“The admissions of a criminal defendant are direct evidence of his guilt.” State v. Sumowski, 794 S.W.2d 643, 646 (Mo. banc 1990); see also State v. Fleer, 851 S.W.2d 582, 599 (Mo.App.1993).
Nonetheless, presuming arguendo that the trial court erred in not excising references to other crimes, as contained in some of Defendant's letters, we find that such error was not unfairly prejudicial to Defendant. “The presumption of prejudice from the erroneous admission of evidence may be overcome where the evidence of guilt is so overwhelming as to eliminate any reasonable doubt that the defendant would have been found guilty even without the erroneously admitted evidence.” State v. Troupe, 863 S.W.2d 633, 636 (Mo.App.1993). Error in the admission of evidence will be declared not unfairly prejudicial “only if we can ‘declare a belief that it was harmless beyond a reasonable doubt.’ ” State v. Conley, 938 S.W.2d 614, 620 (Mo.App.1997). We make such a determination in the instant case. Of course, any evidence which adds to the proof of guilt is prejudicial, but in this case it was not unfairly prejudicial. See State v. Hoff, 904 S.W.2d 56, 58-59 (Mo.App.1995). Point I is denied.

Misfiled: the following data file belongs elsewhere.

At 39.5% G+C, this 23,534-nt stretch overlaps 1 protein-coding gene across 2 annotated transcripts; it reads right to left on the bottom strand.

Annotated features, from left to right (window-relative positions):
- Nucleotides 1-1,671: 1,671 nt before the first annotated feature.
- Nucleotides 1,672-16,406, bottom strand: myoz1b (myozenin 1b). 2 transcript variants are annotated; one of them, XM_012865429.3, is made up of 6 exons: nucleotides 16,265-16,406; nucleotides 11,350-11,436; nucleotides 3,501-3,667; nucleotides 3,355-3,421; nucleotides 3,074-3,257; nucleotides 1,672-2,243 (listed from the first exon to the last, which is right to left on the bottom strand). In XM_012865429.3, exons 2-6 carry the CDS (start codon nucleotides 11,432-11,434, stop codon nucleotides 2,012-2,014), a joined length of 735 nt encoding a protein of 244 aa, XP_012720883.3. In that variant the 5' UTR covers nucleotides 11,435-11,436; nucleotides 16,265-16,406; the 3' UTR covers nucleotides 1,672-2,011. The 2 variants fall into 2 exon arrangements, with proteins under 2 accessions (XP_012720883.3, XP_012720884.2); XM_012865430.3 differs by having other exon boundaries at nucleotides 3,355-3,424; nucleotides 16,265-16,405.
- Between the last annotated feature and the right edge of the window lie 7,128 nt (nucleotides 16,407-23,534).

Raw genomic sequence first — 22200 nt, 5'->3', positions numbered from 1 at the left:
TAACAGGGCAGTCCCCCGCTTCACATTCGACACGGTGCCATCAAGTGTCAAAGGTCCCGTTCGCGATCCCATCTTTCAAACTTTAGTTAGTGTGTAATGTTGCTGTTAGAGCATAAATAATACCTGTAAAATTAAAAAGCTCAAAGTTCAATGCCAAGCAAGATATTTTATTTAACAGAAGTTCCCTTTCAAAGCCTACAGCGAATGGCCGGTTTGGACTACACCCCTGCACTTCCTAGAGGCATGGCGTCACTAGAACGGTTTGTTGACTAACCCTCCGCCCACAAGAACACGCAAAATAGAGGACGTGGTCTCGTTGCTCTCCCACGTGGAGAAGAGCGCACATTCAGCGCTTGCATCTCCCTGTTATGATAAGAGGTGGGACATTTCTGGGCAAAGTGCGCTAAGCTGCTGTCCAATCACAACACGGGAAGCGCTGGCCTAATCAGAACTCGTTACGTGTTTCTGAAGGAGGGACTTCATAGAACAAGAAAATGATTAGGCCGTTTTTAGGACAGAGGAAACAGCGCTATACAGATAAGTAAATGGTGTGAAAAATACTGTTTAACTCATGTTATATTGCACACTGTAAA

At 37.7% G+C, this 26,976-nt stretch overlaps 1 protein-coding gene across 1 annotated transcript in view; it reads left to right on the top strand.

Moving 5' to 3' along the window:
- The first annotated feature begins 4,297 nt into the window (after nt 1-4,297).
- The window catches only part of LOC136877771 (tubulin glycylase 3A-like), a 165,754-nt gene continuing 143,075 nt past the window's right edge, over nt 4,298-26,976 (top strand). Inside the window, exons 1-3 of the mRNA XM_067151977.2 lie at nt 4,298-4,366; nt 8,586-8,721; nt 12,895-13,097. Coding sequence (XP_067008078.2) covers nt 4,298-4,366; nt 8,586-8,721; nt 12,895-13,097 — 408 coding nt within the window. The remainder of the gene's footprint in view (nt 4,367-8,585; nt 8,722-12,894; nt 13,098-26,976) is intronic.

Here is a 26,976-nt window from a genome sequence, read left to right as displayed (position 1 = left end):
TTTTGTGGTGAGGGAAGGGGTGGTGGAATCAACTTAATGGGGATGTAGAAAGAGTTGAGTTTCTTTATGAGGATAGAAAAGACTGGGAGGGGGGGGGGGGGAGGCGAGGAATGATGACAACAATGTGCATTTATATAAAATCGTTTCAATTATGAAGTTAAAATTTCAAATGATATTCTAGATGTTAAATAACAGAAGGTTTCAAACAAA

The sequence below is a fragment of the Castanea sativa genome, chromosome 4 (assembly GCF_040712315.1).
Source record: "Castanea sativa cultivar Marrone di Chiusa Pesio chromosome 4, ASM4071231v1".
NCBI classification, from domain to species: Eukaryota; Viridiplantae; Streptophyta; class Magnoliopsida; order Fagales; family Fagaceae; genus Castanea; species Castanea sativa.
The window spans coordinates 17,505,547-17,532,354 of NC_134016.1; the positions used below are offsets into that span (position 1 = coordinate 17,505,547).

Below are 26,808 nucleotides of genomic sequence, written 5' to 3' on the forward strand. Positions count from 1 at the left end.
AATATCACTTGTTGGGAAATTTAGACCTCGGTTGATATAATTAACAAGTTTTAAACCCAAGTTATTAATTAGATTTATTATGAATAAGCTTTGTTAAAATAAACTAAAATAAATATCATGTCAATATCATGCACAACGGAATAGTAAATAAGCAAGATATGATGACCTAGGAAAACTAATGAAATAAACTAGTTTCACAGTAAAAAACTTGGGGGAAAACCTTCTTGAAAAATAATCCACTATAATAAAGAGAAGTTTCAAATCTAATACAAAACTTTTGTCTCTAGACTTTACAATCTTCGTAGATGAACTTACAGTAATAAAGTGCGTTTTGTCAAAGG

Defendant also argues that the trial court abused its discretion and thereby erred in restricting defense counsel from arguing during closing argument that the State did not prove that Defendant committed the other crimes he referred to in some of his letters.
Prior to the beginning of closing argument, the State made an oral motion in limine to prevent defense counsel from arguing and drawing a negative inference from the fact that the State did not prove that the Defendant committed the other crimes he referred to in his letters to Edward Thomas. The trial court granted the State's motion.
Trial courts have wide discretion in controlling the scope of closing argument. State v. Barton, 936 S.W.2d 781, 783 (Mo. banc 1996). Although courts are to be careful to refrain from unduly restricting closing arguments, they have the power to confine the arguments to issues raised by the pleadings and the evidence. Id. A party may argue inferences justified by the evidence, but not inferences unsupported by the facts. Id. Courts should exclude only those statements that misrepresent the evidence or the law, introduce irrelevant prejudicial matters, or otherwise tend to confuse the jury. Id.